Artist Ifé Franklin will join us for two special programs this fall:
Readings from The Slave Narrative of Willie Mae
Saturday, November 3, 2018 at 1:00 p.m.
On November 3, interdisciplinary artist Ifé Franklin will read from her powerful new book written in the voice of her great-grandmother, Willie Mae McCain, who was born in Virginia on the threshold of emancipation. The narrative brings to life Willie Mae’s journey from enslavement to freedom. Her reading will include time for an audience Q&A, and copies of the book will be available for purchase and signing. Free admission.
A graduate of the School of the Museum of Fine Arts, Boston, Ifé Franklin has worked as a professional artist for more than 25 years. She specializes in indigo-dyed textiles, using resist and dyeing techniques from West African culture. Ms. Franklin has taught textile and other art forms at the Eliot School for Applied Arts and the Massachusetts College of Art and Design. She has exhibited her work in solo and group shows at several Boston-area galleries and her indigo-dyed fabric-wrapped “Slave Cabin” is part of the Fitchburg Art Museum’s permanent collection.
Copies of The Slave Narrative of Willie Mae will be available for purchase and signing at the event. Admission to Ms. Franklin’s book reading is free.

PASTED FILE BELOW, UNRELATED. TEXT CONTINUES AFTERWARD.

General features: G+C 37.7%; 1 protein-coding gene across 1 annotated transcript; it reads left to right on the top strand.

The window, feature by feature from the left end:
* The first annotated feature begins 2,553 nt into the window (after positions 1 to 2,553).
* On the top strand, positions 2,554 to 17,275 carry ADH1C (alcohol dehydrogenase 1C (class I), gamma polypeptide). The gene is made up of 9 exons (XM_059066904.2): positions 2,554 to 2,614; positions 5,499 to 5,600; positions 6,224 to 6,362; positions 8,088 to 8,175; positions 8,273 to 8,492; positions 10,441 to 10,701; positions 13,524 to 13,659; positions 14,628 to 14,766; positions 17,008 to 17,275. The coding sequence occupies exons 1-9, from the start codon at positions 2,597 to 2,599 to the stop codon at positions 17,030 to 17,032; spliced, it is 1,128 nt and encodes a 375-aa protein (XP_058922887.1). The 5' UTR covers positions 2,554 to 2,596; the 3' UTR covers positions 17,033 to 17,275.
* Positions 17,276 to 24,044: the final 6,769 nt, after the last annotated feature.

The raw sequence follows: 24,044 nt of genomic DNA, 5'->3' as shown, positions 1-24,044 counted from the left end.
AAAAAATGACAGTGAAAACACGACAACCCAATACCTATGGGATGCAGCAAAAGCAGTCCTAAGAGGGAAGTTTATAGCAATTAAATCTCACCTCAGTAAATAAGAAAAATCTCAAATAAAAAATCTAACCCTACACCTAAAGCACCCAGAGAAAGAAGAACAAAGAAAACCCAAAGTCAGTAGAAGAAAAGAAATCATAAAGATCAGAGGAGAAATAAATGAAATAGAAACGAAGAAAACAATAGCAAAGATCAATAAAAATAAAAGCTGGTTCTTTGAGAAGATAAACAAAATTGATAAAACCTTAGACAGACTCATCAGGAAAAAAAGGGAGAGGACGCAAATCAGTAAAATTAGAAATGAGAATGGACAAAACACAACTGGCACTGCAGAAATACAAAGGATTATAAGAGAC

Hands-on Slave Cabin Project Workshop
Saturday, November 3, 2018 from 2:30-4:30 p.m. – Reservations Required
Beginning at 2:30 p.m., artist Ifé Franklin will also lead a 2-hour hands-on Slave Cabin workshop for 20 participants. She will guide participants in using materials such as fabric, shells, raffia, and beads to creatively interpret miniature cabin-like structures of their own design to take home with them.
Using the artist’s Indigo Project for inspiration, these small creations are reminiscent of slave cabins, designed to honor the ancestral spirits of Africans enslaved throughout colonial America. Ms. Franklin describes them as “wishes or gifts to the spirits of these ancestors, who never had a home of beauty, or even a home of their own.” She has led similar workshops as the featured guest artist at Boston’s Isabella Stewart Gardner museum.
Children ages 7-12 are welcome, but must be accompanied by an adult. The workshop will include a brief museum tour and light refreshments.
The workshop fee is $10 for RH&SQ members or Historic New England members, and $15 for all others. To purchase tickets, please visit our Eventbrite listing here.
This workshop is co-sponsored by Historic New England and supported in part by a grant from the Medford Arts Council, a local agency supported by the Massachusetts Cultural Council, a state agency.